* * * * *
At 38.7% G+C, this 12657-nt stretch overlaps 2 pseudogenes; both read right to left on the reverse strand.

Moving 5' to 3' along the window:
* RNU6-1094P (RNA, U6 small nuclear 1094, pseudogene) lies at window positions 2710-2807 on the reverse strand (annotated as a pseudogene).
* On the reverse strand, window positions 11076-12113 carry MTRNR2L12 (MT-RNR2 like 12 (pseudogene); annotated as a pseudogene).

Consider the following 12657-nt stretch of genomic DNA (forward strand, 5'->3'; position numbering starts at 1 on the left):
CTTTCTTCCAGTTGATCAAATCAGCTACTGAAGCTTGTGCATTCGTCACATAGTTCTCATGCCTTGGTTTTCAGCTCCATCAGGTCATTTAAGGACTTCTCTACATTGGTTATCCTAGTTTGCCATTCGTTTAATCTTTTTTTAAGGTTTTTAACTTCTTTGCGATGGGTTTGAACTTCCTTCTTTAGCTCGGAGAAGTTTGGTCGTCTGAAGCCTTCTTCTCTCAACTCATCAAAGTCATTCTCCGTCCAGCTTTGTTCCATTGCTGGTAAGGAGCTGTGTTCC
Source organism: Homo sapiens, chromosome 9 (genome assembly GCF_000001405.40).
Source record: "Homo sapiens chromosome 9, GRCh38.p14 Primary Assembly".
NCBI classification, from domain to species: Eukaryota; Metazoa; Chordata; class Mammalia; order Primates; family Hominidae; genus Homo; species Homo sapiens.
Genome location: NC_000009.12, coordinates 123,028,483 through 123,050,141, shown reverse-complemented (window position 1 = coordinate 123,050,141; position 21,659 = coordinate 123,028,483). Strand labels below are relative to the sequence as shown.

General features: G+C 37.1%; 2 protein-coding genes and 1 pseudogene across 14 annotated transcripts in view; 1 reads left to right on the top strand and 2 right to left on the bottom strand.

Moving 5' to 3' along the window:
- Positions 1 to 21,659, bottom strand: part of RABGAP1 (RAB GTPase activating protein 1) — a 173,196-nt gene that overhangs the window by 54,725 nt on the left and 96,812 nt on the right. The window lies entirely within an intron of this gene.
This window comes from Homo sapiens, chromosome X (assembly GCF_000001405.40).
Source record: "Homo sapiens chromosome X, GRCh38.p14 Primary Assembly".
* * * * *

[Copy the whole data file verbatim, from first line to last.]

At 38.7% G+C, this 12657-nt stretch overlaps 2 pseudogenes; both read right to left on the reverse strand.

Moving 5' to 3' along the window:
* RNU6-1094P (RNA, U6 small nuclear 1094, pseudogene) lies at window positions 2710-2807 on the reverse strand (annotated as a pseudogene).
* On the reverse strand, window positions 11076-12113 carry MTRNR2L12 (MT-RNR2 like 12 (pseudogene); annotated as a pseudogene).

Consider the following 12657-nt stretch of genomic DNA (forward strand, 5'->3'; position numbering starts at 1 on the left):
CTTTCTTCCAGTTGATCAAATCAGCTACTGAAGCTTGTGCATTCGTCACATAGTTCTCATGCCTTGGTTTTCAGCTCCATCAGGTCATTTAAGGACTTCTCTACATTGGTTATCCTAGTTTGCCATTCGTTTAATCTTTTTTTAAGGTTTTTAACTTCTTTGCGATGGGTTTGAACTTCCTTCTTTAGCTCGGAGAAGTTTGGTCGTCTGAAGCCTTCTTCTCTCAACTCATCAAAGTCATTCTCCGTCCAGCTTTGTTCCATTGCTGGTAAGGAGCTGTGTTCC
Source organism: Homo sapiens, chromosome 9 (genome assembly GCF_000001405.40).
Source record: "Homo sapiens chromosome 9, GRCh38.p14 Primary Assembly".
NCBI classification, from domain to species: Eukaryota; Metazoa; Chordata; class Mammalia; order Primates; family Hominidae; genus Homo; species Homo sapiens.
Genome location: NC_000009.12, coordinates 123,028,483 through 123,050,141, shown reverse-complemented (window position 1 = coordinate 123,050,141; position 21,659 = coordinate 123,028,483). Strand labels below are relative to the sequence as shown.

General features: G+C 37.1%; 2 protein-coding genes and 1 pseudogene across 14 annotated transcripts in view; 1 reads left to right on the top strand and 2 right to left on the bottom strand.

Moving 5' to 3' along the window:
- Positions 1 to 21,659, bottom strand: part of RABGAP1 (RAB GTPase activating protein 1) — a 173,196-nt gene that overhangs the window by 54,725 nt on the left and 96,812 nt on the right. The window lies entirely within an intron of this gene.
This window comes from Homo sapiens, chromosome X (assembly GCF_000001405.40).
Source record: "Homo sapiens chromosome X, GRCh38.p14 Primary Assembly".